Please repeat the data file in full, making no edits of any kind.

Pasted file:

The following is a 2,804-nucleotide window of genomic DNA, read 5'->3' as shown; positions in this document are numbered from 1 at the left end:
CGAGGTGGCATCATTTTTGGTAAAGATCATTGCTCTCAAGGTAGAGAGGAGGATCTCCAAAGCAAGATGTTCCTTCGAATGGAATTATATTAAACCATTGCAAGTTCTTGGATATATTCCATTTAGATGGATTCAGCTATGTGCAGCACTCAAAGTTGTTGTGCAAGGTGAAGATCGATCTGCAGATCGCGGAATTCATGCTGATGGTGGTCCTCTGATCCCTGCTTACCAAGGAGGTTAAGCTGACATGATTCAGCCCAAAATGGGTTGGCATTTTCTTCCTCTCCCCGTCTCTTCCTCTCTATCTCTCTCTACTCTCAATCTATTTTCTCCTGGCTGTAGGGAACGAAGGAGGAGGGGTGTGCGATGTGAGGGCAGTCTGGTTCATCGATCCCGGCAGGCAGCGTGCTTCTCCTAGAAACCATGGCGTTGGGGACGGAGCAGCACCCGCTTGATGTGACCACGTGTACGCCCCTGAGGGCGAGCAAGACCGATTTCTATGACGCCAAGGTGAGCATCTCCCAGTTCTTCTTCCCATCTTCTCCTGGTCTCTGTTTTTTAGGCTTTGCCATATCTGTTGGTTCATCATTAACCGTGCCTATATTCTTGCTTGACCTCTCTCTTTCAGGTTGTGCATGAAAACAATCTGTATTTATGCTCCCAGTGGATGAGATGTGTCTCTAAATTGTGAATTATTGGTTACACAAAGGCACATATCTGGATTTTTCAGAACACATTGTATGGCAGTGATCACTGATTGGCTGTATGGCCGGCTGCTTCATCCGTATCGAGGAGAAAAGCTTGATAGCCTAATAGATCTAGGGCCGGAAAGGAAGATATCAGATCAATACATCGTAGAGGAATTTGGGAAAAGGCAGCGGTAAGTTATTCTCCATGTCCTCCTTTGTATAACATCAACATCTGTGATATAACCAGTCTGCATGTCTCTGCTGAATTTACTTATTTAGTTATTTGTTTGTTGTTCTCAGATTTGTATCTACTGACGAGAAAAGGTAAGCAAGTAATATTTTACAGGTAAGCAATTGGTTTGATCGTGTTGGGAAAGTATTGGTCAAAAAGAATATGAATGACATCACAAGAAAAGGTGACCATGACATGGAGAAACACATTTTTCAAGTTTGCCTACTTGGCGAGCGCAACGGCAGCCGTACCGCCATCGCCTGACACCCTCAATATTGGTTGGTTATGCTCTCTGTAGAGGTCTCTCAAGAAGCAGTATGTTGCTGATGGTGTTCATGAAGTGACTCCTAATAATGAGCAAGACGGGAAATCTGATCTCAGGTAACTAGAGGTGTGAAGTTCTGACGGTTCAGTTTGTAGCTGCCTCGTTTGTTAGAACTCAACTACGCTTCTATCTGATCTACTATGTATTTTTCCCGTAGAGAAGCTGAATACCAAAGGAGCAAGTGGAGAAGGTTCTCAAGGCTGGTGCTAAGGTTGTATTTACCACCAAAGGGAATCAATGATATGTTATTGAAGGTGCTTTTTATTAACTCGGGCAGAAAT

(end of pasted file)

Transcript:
The following is a 2,804-nucleotide window of genomic DNA, read 5'->3' as shown; positions in this document are numbered from 1 at the left end:
CGAGGTGGCATCATTTTTGGTAAAGATCATTGCTCTCAAGGTAGAGAGGAGGATCTCCAAAGCAAGATGTTCCTTCGAATGGAATTATATTAAACCATTGCAAGTTCTTGGATATATTCCATTTAGATGGATTCAGCTATGTGCAGCACTCAAAGTTGTTGTGCAAGGTGAAGATCGATCTGCAGATCGCGGAATTCATGCTGATGGTGGTCCTCTGATCCCTGCTTACCAAGGAGGTTAAGCTGACATGATTCAGCCCAAAATGGGTTGGCATTTTCTTCCTCTCCCCGTCTCTTCCTCTCTATCTCTCTCTACTCTCAATCTATTTTCTCCTGGCTGTAGGGAACGAAGGAGGAGGGGTGTGCGATGTGAGGGCAGTCTGGTTCATCGATCCCGGCAGGCAGCGTGCTTCTCCTAGAAACCATGGCGTTGGGGACGGAGCAGCACCCGCTTGATGTGACCACGTGTACGCCCCTGAGGGCGAGCAAGACCGATTTCTATGACGCCAAGGTGAGCATCTCCCAGTTCTTCTTCCCATCTTCTCCTGGTCTCTGTTTTTTAGGCTTTGCCATATCTGTTGGTTCATCATTAACCGTGCCTATATTCTTGCTTGACCTCTCTCTTTCAGGTTGTGCATGAAAACAATCTGTATTTATGCTCCCAGTGGATGAGATGTGTCTCTAAATTGTGAATTATTGGTTACACAAAGGCACATATCTGGATTTTTCAGAACACATTGTATGGCAGTGATCACTGATTGGCTGTATGGCCGGCTGCTTCATCCGTATCGAGGAGAAAAGCTTGATAGCCTAATAGATCTAGGGCCGGAAAGGAAGATATCAGATCAATACATCGTAGAGGAATTTGGGAAAAGGCAGCGGTAAGTTATTCTCCATGTCCTCCTTTGTATAACATCAACATCTGTGATATAACCAGTCTGCATGTCTCTGCTGAATTTACTTATTTAGTTATTTGTTTGTTGTTCTCAGATTTGTATCTACTGACGAGAAAAGGTAAGCAAGTAATATTTTACAGGTAAGCAATTGGTTTGATCGTGTTGGGAAAGTATTGGTCAAAAAGAATATGAATGACATCACAAGAAAAGGTGACCATGACATGGAGAAACACATTTTTCAAGTTTGCCTACTTGGCGAGCGCAACGGCAGCCGTACCGCCATCGCCTGACACCCTCAATATTGGTTGGTTATGCTCTCTGTAGAGGTCTCTCAAGAAGCAGTATGTTGCTGATGGTGTTCATGAAGTGACTCCTAATAATGAGCAAGACGGGAAATCTGATCTCAGGTAACTAGAGGTGTGAAGTTCTGACGGTTCAGTTTGTAGCTGCCTCGTTTGTTAGAACTCAACTACGCTTCTATCTGATCTACTATGTATTTTTCCCGTAGAGAAGCTGAATACCAAAGGAGCAAGTGGAGAAGGTTCTCAAGGCTGGTGCTAAGGTTGTATTTACCACCAAAGGGAATCAATGATATGTTATTGAAGGTGCTTTTTATTAACTCGGGCAGAAAT